… where nothing is real.”
Well, very little, anyway! This is a section of the wall of my study, bedecked with some inspirational images by a host of brilliant, mostly young, artists working with photography, photographs, collage, still-life, digital processing, and a few other things that I don’t even understand! They’re mainly based in North America, but there are a few European artists in there, too, and they explore the boundaries of what a digital photographic image might be – in 2014 & beyond. It’s a selection – there are several more who might have been in there. I’ve spent a fair bit of my time this week building up some inspirational sources – quite a few of whom I already knew from previous research but some of whom are new to me. This was the best way I could think of to keep their work in my mind as I look to move on with my own studio projects.
For example, there is:
- Dutch artist couple Scheltens-Abbenes who produce commissioned still-life constructs for some high-end commercial brands but who also explore personal projects using ‘cut-outs’ to create immaculately presented images that attract and confuse at the same time. I’d love to see some of their work in large prints! I like the way that they are prepared to leave clues about the nature of their constructs and the way they sometimes use ordinary materials – like a cardboard box.
- New York-based artist Artie Vierkant, who certainly began studying Photography but whose work has truly moved towards the proverbial ‘cutting edge’. His images start as digital files, which are then printed onto an aluminium composite material – dibond – which can be cut and formed to develop sculptural qualities. Documented as photographic images ‘in situ’ on the ‘gallery wall’, that documentation becomes a separate work in its own right, changing and evolving as it is distributed via the internet. He is one of a group exploring what he calls ‘post internet’ art and issues such as ‘ubiquitous authorship’, ‘the collapse of physical space in networked culture’, and the ‘infinite reproducibility and mutability of digital materials’. I don’t claim to understand all of it, but I admire and respect the way in which it operates in the ‘now’.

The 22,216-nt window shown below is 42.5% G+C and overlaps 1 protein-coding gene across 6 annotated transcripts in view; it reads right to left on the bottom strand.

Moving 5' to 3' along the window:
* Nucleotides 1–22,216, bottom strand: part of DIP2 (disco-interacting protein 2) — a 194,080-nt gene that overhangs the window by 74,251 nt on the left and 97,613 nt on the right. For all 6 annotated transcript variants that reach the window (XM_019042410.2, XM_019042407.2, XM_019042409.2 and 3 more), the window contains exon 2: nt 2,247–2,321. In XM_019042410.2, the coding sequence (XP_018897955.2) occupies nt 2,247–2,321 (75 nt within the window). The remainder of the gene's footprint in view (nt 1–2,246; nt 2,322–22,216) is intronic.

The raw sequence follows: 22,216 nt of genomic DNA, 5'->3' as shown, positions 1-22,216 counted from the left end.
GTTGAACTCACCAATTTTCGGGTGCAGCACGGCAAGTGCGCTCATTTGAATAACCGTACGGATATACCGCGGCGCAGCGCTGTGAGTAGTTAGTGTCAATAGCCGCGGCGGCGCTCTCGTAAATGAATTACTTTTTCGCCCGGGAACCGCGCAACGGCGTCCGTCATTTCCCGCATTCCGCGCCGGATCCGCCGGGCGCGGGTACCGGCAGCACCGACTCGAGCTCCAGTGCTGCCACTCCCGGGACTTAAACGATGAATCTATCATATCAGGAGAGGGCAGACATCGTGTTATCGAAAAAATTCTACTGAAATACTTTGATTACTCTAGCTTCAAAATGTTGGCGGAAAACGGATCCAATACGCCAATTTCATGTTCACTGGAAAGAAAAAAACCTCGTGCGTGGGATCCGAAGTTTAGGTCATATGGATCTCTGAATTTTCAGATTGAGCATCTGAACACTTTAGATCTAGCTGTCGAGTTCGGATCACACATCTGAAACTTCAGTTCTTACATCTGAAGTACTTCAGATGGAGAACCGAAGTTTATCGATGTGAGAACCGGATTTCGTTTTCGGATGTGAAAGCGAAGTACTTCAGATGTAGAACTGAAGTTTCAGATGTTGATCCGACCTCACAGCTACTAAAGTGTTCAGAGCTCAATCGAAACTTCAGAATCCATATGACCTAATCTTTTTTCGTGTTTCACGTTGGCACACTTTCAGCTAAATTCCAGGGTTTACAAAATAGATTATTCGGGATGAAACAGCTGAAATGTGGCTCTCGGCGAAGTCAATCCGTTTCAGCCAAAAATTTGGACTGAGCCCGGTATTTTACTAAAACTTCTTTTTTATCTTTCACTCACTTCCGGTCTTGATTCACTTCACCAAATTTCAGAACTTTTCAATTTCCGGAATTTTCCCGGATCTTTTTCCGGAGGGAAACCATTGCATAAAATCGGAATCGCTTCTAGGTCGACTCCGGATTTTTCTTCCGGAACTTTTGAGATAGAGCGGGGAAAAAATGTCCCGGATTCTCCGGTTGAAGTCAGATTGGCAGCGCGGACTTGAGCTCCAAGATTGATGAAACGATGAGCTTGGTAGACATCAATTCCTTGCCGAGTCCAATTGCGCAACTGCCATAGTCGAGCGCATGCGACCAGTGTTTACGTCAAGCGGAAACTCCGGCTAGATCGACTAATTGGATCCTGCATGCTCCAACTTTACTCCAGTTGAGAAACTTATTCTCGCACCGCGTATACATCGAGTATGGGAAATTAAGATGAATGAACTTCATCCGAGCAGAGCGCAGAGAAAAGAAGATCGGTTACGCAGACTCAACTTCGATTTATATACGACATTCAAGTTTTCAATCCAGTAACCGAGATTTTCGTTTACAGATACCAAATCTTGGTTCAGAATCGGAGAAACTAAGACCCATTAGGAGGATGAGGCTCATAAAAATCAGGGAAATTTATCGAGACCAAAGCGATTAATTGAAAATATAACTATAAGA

- Daniel Gordon’s work has featured in Hotshoe and BJP of late. He appropriates found images – usually from the internet – then cuts and forms them, in a deliberately raw manner, to create brightly coloured still-life and portrait images, which he then photographs to produce the final work. Some are delightfully simple and some are fascinatingly complex, but they all raise questions. How does this ‘junk’ (his word!) turn into something so beautiful (my word!) and interesting? My answer – that’s the fascination of the artistic process!
- And many others such as Jordan Tate; Jessica Eaton; Fleur Van Dodewaard; and Delphine Burtin – to name but a few.
As planned in my last post, this was about returning to research on other artists operating in the fields of studio experimentation, still-life, digital manipulation etc – as a source of inspiration and ideas to progress my own work. There is plenty to go at! It is reassuring to find so many artists doing so much that is interesting – though a little daunting at the same time. Not for the first time, I reflect that so many young photographers/artists are drawn to their studio to experiment with ideas that are essentially focused on the medium itself, and its processes. It isn’t a new phenomenon, of course, but it must reflect a degree of unrest, uncertainty, change and challenge – which is a positive phenomenon. There is a strong sense of ‘play’, but relatively little evidence of any attempts to create work that is designed to change anything or move anyone. That makes me reflect on my own images the ‘respond to events’. I can’t quite decide whether it encourages me to explore them with greater enthusiasm or drop the idea altogether! It certainly suggests that there are not large numbers of people out there doing something similar – or I haven’t found any, at least.
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